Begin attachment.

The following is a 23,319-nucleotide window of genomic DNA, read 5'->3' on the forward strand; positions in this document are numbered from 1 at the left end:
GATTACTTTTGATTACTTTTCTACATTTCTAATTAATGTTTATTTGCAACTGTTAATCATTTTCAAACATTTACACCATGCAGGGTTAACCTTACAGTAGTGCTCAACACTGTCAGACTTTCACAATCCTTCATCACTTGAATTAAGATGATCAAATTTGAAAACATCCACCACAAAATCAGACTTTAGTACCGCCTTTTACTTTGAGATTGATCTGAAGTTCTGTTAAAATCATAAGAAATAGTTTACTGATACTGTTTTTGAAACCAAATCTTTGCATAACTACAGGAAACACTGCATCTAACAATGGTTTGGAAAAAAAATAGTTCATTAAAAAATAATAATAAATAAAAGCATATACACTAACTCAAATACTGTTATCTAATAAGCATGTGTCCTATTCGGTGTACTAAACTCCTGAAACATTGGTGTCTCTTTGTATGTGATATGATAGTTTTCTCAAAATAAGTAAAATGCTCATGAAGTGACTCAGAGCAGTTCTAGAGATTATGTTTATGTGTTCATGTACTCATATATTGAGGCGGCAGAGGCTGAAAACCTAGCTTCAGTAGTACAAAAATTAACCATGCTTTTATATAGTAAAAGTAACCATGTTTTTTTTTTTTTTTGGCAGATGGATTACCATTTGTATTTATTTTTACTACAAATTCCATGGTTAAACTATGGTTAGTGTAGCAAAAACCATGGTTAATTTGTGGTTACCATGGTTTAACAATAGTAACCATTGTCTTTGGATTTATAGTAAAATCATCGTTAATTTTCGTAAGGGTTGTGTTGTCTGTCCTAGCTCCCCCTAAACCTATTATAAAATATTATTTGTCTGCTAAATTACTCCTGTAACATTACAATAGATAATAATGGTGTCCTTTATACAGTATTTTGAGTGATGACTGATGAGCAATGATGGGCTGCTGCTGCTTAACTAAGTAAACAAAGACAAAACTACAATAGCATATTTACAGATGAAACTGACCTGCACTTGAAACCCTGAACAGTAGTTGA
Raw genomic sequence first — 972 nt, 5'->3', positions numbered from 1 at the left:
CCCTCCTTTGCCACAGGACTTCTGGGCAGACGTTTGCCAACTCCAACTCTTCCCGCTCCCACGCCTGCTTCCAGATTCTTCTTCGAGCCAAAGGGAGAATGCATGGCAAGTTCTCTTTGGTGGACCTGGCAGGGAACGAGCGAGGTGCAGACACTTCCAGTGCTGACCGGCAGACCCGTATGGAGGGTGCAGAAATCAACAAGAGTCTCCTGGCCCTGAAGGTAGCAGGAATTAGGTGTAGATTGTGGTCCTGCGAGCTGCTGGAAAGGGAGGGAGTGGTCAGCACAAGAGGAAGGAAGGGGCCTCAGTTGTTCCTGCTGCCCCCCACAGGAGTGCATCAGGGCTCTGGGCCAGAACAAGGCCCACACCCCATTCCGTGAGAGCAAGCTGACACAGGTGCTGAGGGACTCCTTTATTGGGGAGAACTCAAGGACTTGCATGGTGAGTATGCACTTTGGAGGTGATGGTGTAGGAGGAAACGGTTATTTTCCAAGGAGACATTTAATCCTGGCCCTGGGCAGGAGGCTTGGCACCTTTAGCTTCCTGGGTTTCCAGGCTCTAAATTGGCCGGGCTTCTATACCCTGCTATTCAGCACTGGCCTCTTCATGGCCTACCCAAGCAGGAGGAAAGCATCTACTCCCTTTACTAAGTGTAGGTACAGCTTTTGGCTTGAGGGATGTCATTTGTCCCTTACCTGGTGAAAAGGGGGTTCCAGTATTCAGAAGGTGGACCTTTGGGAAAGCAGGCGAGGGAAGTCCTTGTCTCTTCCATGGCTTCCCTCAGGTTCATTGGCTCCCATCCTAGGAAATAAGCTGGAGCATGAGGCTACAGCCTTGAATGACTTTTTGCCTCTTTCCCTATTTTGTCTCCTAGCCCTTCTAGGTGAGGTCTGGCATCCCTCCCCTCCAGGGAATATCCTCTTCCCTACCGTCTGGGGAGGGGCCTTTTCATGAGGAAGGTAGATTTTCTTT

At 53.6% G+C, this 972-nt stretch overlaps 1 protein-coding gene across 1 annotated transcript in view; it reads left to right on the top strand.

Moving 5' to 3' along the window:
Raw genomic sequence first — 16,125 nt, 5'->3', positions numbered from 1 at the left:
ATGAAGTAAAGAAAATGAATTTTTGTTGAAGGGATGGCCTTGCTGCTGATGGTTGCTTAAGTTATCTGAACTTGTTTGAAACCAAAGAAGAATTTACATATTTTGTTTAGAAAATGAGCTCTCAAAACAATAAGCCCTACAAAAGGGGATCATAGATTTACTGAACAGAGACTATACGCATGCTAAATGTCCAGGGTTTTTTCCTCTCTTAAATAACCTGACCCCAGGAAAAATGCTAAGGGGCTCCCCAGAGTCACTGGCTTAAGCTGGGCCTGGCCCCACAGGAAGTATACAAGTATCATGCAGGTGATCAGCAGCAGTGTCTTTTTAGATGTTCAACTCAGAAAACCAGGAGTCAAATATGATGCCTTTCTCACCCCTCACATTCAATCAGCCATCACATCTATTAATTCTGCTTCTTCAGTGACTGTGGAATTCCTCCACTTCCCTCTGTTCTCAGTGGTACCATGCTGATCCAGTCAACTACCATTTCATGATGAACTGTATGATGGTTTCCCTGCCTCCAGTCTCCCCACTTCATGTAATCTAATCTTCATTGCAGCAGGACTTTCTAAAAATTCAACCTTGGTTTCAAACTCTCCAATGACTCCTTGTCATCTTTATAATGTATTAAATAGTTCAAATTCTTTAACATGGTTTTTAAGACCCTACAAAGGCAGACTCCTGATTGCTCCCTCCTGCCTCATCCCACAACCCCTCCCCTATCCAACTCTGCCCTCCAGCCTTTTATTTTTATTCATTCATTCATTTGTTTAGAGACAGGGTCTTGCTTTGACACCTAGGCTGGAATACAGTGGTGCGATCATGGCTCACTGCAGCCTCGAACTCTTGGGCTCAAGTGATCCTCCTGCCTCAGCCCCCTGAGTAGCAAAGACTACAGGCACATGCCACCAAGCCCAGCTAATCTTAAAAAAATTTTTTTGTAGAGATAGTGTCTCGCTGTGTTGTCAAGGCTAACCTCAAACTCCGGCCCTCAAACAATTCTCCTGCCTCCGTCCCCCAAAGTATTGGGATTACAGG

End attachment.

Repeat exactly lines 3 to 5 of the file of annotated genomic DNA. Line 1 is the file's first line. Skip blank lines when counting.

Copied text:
Raw genomic sequence first — 972 nt, 5'->3', positions numbered from 1 at the left:
CCCTCCTTTGCCACAGGACTTCTGGGCAGACGTTTGCCAACTCCAACTCTTCCCGCTCCCACGCCTGCTTCCAGATTCTTCTTCGAGCCAAAGGGAGAATGCATGGCAAGTTCTCTTTGGTGGACCTGGCAGGGAACGAGCGAGGTGCAGACACTTCCAGTGCTGACCGGCAGACCCGTATGGAGGGTGCAGAAATCAACAAGAGTCTCCTGGCCCTGAAGGTAGCAGGAATTAGGTGTAGATTGTGGTCCTGCGAGCTGCTGGAAAGGGAGGGAGTGGTCAGCACAAGAGGAAGGAAGGGGCCTCAGTTGTTCCTGCTGCCCCCCACAGGAGTGCATCAGGGCTCTGGGCCAGAACAAGGCCCACACCCCATTCCGTGAGAGCAAGCTGACACAGGTGCTGAGGGACTCCTTTATTGGGGAGAACTCAAGGACTTGCATGGTGAGTATGCACTTTGGAGGTGATGGTGTAGGAGGAAACGGTTATTTTCCAAGGAGACATTTAATCCTGGCCCTGGGCAGGAGGCTTGGCACCTTTAGCTTCCTGGGTTTCCAGGCTCTAAATTGGCCGGGCTTCTATACCCTGCTATTCAGCACTGGCCTCTTCATGGCCTACCCAAGCAGGAGGAAAGCATCTACTCCCTTTACTAAGTGTAGGTACAGCTTTTGGCTTGAGGGATGTCATTTGTCCCTTACCTGGTGAAAAGGGGGTTCCAGTATTCAGAAGGTGGACCTTTGGGAAAGCAGGCGAGGGAAGTCCTTGTCTCTTCCATGGCTTCCCTCAGGTTCATTGGCTCCCATCCTAGGAAATAAGCTGGAGCATGAGGCTACAGCCTTGAATGACTTTTTGCCTCTTTCCCTATTTTGTCTCCTAGCCCTTCTAGGTGAGGTCTGGCATCCCTCCCCTCCAGGGAATATCCTCTTCCCTACCGTCTGGGGAGGGGCCTTTTCATGAGGAAGGTAGATTTTCTTT

At 53.6% G+C, this 972-nt stretch overlaps 1 protein-coding gene across 1 annotated transcript in view; it reads left to right on the top strand.